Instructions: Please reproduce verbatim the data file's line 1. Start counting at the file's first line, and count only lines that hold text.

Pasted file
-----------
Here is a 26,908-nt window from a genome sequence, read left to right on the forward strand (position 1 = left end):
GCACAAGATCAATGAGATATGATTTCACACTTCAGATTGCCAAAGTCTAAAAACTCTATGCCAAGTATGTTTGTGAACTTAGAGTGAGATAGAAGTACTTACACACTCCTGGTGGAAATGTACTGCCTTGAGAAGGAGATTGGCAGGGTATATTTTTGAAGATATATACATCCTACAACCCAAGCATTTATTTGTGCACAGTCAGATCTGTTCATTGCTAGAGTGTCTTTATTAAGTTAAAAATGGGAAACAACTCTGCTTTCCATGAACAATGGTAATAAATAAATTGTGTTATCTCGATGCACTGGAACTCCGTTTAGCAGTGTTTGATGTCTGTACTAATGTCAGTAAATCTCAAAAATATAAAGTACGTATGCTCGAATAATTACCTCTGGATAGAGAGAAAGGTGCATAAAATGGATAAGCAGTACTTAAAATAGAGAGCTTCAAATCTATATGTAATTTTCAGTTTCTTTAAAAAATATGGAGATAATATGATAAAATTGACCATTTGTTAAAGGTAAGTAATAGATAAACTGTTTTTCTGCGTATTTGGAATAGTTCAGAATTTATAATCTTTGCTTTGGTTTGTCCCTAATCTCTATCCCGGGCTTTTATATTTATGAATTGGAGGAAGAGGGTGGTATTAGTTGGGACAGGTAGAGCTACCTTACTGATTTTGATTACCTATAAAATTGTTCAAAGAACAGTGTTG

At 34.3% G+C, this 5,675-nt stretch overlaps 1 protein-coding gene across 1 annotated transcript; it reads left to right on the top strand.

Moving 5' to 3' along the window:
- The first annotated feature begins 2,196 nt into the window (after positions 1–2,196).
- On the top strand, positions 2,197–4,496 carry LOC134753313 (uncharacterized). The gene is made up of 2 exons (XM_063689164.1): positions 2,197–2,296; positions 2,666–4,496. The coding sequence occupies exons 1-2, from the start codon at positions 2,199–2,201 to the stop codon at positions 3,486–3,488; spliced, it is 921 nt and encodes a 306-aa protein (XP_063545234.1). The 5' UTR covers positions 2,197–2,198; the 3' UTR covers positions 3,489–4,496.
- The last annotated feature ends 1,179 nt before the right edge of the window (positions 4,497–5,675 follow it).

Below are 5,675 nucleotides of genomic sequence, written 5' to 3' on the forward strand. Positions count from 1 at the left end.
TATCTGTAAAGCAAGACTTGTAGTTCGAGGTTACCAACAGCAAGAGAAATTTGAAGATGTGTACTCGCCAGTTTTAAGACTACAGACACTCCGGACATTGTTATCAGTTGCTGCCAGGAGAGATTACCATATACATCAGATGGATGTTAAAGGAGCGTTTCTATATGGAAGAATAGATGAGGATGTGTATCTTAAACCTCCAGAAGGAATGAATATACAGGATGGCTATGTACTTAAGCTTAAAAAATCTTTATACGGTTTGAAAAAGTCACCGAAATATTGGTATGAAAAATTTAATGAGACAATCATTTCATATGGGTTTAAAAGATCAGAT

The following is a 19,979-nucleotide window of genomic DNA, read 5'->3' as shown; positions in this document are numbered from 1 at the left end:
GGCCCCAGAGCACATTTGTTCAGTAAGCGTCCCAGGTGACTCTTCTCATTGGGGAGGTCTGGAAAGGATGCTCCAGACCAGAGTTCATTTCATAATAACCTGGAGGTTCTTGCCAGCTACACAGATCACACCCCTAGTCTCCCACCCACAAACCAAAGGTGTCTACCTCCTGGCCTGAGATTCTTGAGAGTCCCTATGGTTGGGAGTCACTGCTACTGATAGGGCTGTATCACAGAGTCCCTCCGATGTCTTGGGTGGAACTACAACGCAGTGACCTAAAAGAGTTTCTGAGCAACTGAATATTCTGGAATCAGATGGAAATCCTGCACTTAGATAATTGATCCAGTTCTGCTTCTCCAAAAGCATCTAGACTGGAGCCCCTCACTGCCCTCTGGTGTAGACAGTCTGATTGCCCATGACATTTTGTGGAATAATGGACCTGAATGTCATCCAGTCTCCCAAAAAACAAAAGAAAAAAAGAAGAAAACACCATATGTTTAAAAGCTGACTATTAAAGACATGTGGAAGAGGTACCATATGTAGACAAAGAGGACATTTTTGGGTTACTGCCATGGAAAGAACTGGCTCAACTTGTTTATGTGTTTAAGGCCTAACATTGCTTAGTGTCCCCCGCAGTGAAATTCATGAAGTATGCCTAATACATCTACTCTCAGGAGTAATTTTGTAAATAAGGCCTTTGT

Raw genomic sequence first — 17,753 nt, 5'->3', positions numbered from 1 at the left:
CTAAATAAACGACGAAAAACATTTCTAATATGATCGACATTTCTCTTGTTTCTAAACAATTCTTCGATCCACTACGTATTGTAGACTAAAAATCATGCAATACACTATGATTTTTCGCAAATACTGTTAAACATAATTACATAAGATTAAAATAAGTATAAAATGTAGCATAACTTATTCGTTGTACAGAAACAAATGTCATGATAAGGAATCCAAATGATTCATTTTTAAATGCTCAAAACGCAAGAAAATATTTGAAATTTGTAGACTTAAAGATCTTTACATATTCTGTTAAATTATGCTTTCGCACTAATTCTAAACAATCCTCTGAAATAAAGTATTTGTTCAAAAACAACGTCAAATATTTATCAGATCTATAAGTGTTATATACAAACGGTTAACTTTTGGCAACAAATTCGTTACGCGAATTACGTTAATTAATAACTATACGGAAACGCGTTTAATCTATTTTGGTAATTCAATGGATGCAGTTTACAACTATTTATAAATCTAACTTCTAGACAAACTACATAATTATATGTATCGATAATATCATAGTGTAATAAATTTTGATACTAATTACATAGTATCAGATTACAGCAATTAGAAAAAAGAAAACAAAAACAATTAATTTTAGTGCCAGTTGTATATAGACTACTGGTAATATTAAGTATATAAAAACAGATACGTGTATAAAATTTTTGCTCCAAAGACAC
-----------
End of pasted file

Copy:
Here is a 26,908-nt window from a genome sequence, read left to right on the forward strand (position 1 = left end):